South Africa, EFF and political vulgarity

Malema’s temperament and confrontational political rhetoric has landed him in trouble.

EFF launches party''s local election manifesto
The underperforming post-apartheid political college of the ANC has failed to produce high-quality political leaders, writes Fakude [EPA]

In April 2016 South African opposition politician Julius Malema said in an interview that he is willing take up arms and “remove the government through the barrel of a gun”.

The African National Congress (ANC)-aligned military veterans issued a similar statement against the government over benefits that have not materialised. The governing ANC has since opened a treason case against Malema.

The lack of political leadership is presenting a serious political challenge for South Africa. The neglect of political leadership by the ANC, the oldest political party in Africa, is manifesting itself negatively in the current politics of the country.

There is a widespread indiscipline and political naivete persisting in several political parties. And Malema’s recent statement demonstrates that naivete.

Carelessness in political speeches has had a devastating history in Africa. They have led to genocides, civil wars and economic collapse.

The economies of almost all developing nations – including South Africa – are vulnerable to any signs of political instability, and as a result foreign investors are still weary of the developing world.

Notwithstanding the endurance of South African democracy compared with many African countries, it is still not out of the woods.

Therefore, any political statements that suggest or point towards a possible political upheaval discourage foreign investment which the South African economy desperately needs.

Lack of political mentorship

The lack of effective party-sponsored political colleges and mentorship has culminated in political sophistry in South Africa. The government justification of the private residence of President Jacob Zuma is one case in point.

The underperforming post-apartheid political college of the ANC has failed to produce high-quality political leaders who can do well in international politics.

The rise of Malema's Economic Freedom Fighters is a culmination of continued political vulgarity and misdemeanours.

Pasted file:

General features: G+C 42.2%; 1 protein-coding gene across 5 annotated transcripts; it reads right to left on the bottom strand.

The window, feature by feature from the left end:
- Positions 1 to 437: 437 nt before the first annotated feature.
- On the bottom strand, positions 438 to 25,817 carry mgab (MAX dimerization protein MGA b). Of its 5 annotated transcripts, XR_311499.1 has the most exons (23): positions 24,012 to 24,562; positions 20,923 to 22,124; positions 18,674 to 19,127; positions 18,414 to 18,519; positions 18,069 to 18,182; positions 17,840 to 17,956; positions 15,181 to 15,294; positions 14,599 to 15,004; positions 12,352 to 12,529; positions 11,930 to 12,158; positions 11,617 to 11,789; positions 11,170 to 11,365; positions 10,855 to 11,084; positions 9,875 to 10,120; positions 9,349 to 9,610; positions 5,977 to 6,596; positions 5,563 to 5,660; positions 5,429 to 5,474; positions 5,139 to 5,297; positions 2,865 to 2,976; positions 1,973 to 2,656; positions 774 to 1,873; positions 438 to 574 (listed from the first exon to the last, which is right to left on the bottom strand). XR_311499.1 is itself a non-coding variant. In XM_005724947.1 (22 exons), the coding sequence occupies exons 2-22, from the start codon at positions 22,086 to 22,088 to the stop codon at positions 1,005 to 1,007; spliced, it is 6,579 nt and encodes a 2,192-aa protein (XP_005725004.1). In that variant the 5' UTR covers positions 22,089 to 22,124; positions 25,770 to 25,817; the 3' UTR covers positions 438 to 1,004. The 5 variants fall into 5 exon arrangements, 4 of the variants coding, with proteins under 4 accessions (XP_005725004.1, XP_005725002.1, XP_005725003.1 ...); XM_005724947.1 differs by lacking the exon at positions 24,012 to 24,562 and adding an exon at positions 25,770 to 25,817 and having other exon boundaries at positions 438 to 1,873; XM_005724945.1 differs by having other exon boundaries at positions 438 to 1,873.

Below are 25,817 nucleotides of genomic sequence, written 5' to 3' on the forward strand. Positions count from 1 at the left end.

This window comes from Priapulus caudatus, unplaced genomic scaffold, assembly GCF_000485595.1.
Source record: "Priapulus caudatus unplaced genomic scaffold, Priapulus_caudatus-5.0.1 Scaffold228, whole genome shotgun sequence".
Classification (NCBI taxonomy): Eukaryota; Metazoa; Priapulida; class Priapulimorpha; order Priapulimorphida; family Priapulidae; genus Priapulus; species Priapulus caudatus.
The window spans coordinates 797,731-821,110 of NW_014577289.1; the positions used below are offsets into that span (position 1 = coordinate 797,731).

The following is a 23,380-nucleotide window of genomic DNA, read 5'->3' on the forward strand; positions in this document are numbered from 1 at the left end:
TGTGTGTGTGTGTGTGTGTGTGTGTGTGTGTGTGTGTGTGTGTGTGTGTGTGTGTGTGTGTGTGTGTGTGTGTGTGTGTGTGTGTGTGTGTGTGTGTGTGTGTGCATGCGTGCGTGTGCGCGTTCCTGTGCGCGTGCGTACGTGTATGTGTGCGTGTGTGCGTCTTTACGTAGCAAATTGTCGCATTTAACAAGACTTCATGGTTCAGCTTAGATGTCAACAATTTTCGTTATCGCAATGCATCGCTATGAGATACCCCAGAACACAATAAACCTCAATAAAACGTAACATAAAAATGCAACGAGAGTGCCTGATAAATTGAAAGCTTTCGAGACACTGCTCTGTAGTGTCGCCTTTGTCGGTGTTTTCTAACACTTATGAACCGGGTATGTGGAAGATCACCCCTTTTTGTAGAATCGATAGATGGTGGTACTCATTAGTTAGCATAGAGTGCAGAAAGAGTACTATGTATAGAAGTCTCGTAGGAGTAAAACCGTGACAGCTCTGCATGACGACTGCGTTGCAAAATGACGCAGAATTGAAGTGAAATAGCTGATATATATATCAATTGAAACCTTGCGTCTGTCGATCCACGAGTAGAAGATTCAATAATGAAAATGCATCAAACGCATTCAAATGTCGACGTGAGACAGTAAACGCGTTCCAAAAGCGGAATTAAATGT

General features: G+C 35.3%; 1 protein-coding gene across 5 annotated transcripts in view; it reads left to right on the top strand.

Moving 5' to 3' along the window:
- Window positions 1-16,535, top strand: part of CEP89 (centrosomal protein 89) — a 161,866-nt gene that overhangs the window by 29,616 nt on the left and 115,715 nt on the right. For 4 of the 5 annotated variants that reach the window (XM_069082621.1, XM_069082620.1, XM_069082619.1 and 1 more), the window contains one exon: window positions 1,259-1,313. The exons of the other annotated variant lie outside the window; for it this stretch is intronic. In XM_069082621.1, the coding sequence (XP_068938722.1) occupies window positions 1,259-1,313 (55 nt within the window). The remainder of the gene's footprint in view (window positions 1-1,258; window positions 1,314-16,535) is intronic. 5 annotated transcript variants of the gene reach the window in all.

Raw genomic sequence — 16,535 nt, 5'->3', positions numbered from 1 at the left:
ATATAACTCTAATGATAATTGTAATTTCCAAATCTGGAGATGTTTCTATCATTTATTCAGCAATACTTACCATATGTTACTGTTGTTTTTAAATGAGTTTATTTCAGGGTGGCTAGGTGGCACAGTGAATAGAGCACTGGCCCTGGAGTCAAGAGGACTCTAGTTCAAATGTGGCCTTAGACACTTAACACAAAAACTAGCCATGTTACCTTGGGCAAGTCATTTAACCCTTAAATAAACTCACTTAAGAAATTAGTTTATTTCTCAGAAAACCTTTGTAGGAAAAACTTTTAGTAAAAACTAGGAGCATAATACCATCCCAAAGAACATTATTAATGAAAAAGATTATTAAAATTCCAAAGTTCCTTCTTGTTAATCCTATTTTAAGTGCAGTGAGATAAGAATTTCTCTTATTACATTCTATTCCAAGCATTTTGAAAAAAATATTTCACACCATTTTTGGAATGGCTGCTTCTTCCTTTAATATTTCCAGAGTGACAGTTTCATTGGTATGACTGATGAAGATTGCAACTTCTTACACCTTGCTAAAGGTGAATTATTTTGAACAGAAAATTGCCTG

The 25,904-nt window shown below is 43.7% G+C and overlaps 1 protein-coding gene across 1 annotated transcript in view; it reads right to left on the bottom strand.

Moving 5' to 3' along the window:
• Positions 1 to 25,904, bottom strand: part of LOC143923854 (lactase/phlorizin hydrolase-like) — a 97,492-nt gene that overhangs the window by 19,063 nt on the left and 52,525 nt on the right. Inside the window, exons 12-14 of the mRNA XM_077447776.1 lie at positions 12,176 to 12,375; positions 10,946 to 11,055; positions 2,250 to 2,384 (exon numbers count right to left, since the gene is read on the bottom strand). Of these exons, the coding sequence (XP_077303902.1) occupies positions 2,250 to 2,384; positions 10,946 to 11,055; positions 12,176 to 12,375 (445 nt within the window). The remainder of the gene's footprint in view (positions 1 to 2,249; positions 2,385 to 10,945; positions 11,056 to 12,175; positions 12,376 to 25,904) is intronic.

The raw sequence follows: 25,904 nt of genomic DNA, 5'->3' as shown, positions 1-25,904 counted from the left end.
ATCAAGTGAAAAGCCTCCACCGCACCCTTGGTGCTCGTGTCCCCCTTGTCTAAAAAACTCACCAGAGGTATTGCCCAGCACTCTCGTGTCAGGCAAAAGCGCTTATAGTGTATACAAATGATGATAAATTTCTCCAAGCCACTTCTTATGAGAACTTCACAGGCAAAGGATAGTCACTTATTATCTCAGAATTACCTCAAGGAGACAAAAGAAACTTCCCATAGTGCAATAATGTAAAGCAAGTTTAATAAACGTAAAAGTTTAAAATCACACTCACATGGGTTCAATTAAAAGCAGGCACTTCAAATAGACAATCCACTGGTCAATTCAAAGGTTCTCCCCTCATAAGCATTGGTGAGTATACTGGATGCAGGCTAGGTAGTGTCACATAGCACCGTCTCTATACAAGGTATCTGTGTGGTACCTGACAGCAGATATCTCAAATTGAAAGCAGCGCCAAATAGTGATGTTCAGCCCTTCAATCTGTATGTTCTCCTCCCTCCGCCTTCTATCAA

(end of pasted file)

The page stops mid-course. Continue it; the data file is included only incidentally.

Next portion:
Politicians wait until they reach government positions before they can be enrolled in international political crash courses in preparation for the office.

Most former leaders of the ANC Youth have courted radicalism and political vulgarity as a form of political engagement. It is widely regarded as the best method of upward mobility within the ranks of the party.

The rise of Malema’s Economic Freedom Fighters (EFF) is a culmination of continued political vulgarity and misdemeanours.

The EFF was formed by a group of disgruntled ANC Youth League members with Malema and Floyd Shivambu. Malema and Shivambu were expelled from the ANC for bringing the party into disrepute and showing no remorse during the mitigation process in 2012.


Malema once entered a rowdy exchange of words with the BBC journalist Jonah Fisher, subsequently yelling insults at the journalist during a press conference. He was later forced to apologise to Fisher by the ANC.

Malema’s temperament and confrontational political rhetoric has on several other occasions landed him in trouble. During the rape trial in 2006 of his erstwhile ally, President Jacob Zuma, he was quoted as saying that he was “willing to kill for Zuma”.

This statement invited a barrage of criticism from the public and the opposition parties in South Africa at the time.

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Later in 2011 he was taken to court and later convicted of hate speech for insisting on singing a sensitive anti-apartheid song Dubul Ibhunu (Shoot the Boer).

Shivamu, deputy president of the EFF, has not been clear from controversy either. He was taken, tried and later forced by the court to apologise for calling a white female journalist “a stupid white b***h”.

In November 2014, Shivambu was caught on camera showing his middle finger at the Deputy President of South Africa Cyril Ramaphosa in parliament.

These cases clearly demonstrate lack of political discipline, and it is this political trajectory that has characterised the rise of the EFF.

What needs to be done?

While in developing nations the tradition of political education and mentorship thrives, Africa is still lagging far behind.

There are several reasons why this is the case in the developing world and in South Africa specifically.

The elongated struggle against colonisation by most African countries resulted in many African leaders missing the opportunity of political education.

Moreover, the sociopolitical imperatives of post-colonial dispensation have resulted in the neglect of political education and mentorship of future leaders.


Finally, the new power holders are reluctant to mentor owing to fear of raising political competition.

What most developing countries have to deal with as a result is regular political violence; and this circle continues unabated.

However, unlike those other African countries, South Africa has so far managed to establish a political system that encourages vibrant multi-party democracy.

Consequently Malema’s threat to take up arms against the government has been a great cause for concern in what most view as an African success story.

Thembisa Fakude is a researcher at the Al Jazeera Center for Studies.

The views expressed in this article are the author’s own and do not necessarily reflect Al Jazeera’s editorial policy.